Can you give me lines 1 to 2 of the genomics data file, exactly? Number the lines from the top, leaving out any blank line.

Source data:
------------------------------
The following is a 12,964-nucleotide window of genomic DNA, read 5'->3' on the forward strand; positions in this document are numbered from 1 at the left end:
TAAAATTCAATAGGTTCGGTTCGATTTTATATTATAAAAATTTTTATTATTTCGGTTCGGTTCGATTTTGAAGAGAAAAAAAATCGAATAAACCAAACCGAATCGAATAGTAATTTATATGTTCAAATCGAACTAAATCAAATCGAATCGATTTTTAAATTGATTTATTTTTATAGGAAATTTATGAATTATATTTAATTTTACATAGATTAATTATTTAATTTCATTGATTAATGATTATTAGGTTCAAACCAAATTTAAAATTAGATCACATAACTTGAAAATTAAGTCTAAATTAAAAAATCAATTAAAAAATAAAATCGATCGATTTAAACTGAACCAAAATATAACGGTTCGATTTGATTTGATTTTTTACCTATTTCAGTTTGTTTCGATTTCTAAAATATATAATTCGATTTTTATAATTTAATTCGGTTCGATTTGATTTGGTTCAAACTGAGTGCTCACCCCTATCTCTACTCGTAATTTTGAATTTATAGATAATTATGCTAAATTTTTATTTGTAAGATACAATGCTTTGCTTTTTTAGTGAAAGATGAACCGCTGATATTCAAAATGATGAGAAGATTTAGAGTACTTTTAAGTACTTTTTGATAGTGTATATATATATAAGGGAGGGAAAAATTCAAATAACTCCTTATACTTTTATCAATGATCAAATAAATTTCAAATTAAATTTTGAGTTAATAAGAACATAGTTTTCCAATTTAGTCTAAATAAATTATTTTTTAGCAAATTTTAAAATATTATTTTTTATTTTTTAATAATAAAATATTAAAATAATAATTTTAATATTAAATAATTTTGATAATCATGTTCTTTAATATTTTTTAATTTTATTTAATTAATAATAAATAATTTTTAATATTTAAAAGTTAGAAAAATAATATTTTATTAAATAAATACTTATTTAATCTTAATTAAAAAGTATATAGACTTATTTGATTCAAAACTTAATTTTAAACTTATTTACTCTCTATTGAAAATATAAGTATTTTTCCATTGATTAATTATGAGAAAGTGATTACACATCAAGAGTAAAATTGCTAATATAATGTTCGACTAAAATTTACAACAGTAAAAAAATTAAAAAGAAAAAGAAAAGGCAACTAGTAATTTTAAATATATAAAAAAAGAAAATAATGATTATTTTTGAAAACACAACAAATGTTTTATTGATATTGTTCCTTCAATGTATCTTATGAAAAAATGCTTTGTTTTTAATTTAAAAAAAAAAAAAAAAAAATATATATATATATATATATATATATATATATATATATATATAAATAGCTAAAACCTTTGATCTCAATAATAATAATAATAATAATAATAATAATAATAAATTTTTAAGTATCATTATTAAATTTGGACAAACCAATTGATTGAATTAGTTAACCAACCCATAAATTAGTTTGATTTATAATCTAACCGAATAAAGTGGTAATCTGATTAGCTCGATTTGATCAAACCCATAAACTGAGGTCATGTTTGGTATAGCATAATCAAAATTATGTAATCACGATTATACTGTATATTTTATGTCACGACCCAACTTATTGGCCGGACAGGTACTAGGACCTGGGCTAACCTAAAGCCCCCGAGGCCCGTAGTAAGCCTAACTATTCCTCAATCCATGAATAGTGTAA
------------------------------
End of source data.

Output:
The following is a 12,964-nucleotide window of genomic DNA, read 5'->3' on the forward strand; positions in this document are numbered from 1 at the left end:
TAAAATTCAATAGGTTCGGTTCGATTTTATATTATAAAAATTTTTATTATTTCGGTTCGGTTCGATTTTGAAGAGAAAAAAAATCGAATAAACCAAACCGAATCGAATAGTAATTTATATGTTCAAATCGAACTAAATCAAATCGAATCGATTTTTAAATTGATTTATTTTTATAGGAAATTTATGAATTATATTTAATTTTACATAGATTAATTATTTAATTTCATTGATTAATGATTATTAGGTTCAAACCAAATTTAAAATTAGATCACATAACTTGAAAATTAAGTCTAAATTAAAAAATCAATTAAAAAATAAAATCGATCGATTTAAACTGAACCAAAATATAACGGTTCGATTTGATTTGATTTTTTACCTATTTCAGTTTGTTTCGATTTCTAAAATATATAATTCGATTTTTATAATTTAATTCGGTTCGATTTGATTTGGTTCAAACTGAGTGCTCACCCCTATCTCTACTCGTAATTTTGAATTTATAGATAATTATGCTAAATTTTTATTTGTAAGATACAATGCTTTGCTTTTTTAGTGAAAGATGAACCGCTGATATTCAAAATGATGAGAAGATTTAGAGTACTTTTAAGTACTTTTTGATAGTGTATATATATATAAGGGAGGGAAAAATTCAAATAACTCCTTATACTTTTATCAATGATCAAATAAATTTCAAATTAAATTTTGAGTTAATAAGAACATAGTTTTCCAATTTAGTCTAAATAAATTATTTTTTAGCAAATTTTAAAATATTATTTTTTATTTTTTAATAATAAAATATTAAAATAATAATTTTAATATTAAATAATTTTGATAATCATGTTCTTTAATATTTTTTAATTTTATTTAATTAATAATAAATAATTTTTAATATTTAAAAGTTAGAAAAATAATATTTTATTAAATAAATACTTATTTAATCTTAATTAAAAAGTATATAGACTTATTTGATTCAAAACTTAATTTTAAACTTATTTACTCTCTATTGAAAATATAAGTATTTTTCCATTGATTAATTATGAGAAAGTGATTACACATCAAGAGTAAAATTGCTAATATAATGTTCGACTAAAATTTACAACAGTAAAAAAATTAAAAAGAAAAAGAAAAGGCAACTAGTAATTTTAAATATATAAAAAAAGAAAATAATGATTATTTTTGAAAACACAACAAATGTTTTATTGATATTGTTCCTTCAATGTATCTTATGAAAAAATGCTTTGTTTTTAATTTAAAAAAAAAAAAAAAAAAATATATATATATATATATATATATATATATATATATATATATAAATAGCTAAAACCTTTGATCTCAATAATAATAATAATAATAATAATAATAATAATAAATTTTTAAGTATCATTATTAAATTTGGACAAACCAATTGATTGAATTAGTTAACCAACCCATAAATTAGTTTGATTTATAATCTAACCGAATAAAGTGGTAATCTGATTAGCTCGATTTGATCAAACCCATAAACTGAGGTCATGTTTGGTATAGCATAATCAAAATTATGTAATCACGATTATACTGTATATTTTATGTCACGACCCAACTTATTGGCCGGACAGGTACTAGGACCTGGGCTAACCTAAAGCCCCCGAGGCCCGTAGTAAGCCTAACTATTCCTCAATCCATGAATAGTGTAA